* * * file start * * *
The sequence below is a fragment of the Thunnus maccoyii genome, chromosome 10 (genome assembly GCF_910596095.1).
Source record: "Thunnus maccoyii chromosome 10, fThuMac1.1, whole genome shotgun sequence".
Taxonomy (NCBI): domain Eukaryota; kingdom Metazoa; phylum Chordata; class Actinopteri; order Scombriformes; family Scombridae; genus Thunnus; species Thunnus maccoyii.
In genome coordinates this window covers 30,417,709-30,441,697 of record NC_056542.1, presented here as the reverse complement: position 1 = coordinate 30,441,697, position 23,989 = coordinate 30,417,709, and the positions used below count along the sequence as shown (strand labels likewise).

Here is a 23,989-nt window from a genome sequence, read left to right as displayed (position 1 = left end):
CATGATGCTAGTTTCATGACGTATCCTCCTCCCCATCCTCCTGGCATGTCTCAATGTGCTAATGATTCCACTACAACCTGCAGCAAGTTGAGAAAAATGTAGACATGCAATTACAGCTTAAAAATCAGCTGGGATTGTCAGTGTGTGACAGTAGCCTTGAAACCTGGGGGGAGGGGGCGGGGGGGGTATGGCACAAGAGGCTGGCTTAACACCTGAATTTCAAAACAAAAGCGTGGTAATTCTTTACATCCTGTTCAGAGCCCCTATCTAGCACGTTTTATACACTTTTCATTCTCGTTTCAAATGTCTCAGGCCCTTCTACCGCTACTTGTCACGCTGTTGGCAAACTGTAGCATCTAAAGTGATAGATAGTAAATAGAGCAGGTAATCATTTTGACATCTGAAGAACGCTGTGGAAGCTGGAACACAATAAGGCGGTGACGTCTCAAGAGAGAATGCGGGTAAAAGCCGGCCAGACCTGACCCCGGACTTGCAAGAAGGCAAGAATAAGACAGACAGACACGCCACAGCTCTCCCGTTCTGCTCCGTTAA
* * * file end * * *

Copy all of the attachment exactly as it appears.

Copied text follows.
The sequence below is a fragment of the Thunnus maccoyii genome, chromosome 10 (genome assembly GCF_910596095.1).
Source record: "Thunnus maccoyii chromosome 10, fThuMac1.1, whole genome shotgun sequence".
Taxonomy (NCBI): domain Eukaryota; kingdom Metazoa; phylum Chordata; class Actinopteri; order Scombriformes; family Scombridae; genus Thunnus; species Thunnus maccoyii.
In genome coordinates this window covers 30,417,709-30,441,697 of record NC_056542.1, presented here as the reverse complement: position 1 = coordinate 30,441,697, position 23,989 = coordinate 30,417,709, and the positions used below count along the sequence as shown (strand labels likewise).

Here is a 23,989-nt window from a genome sequence, read left to right as displayed (position 1 = left end):
CATGATGCTAGTTTCATGACGTATCCTCCTCCCCATCCTCCTGGCATGTCTCAATGTGCTAATGATTCCACTACAACCTGCAGCAAGTTGAGAAAAATGTAGACATGCAATTACAGCTTAAAAATCAGCTGGGATTGTCAGTGTGTGACAGTAGCCTTGAAACCTGGGGGGAGGGGGCGGGGGGGGTATGGCACAAGAGGCTGGCTTAACACCTGAATTTCAAAACAAAAGCGTGGTAATTCTTTACATCCTGTTCAGAGCCCCTATCTAGCACGTTTTATACACTTTTCATTCTCGTTTCAAATGTCTCAGGCCCTTCTACCGCTACTTGTCACGCTGTTGGCAAACTGTAGCATCTAAAGTGATAGATAGTAAATAGAGCAGGTAATCATTTTGACATCTGAAGAACGCTGTGGAAGCTGGAACACAATAAGGCGGTGACGTCTCAAGAGAGAATGCGGGTAAAAGCCGGCCAGACCTGACCCCGGACTTGCAAGAAGGCAAGAATAAGACAGACAGACACGCCACAGCTCTCCCGTTCTGCTCCGTTAA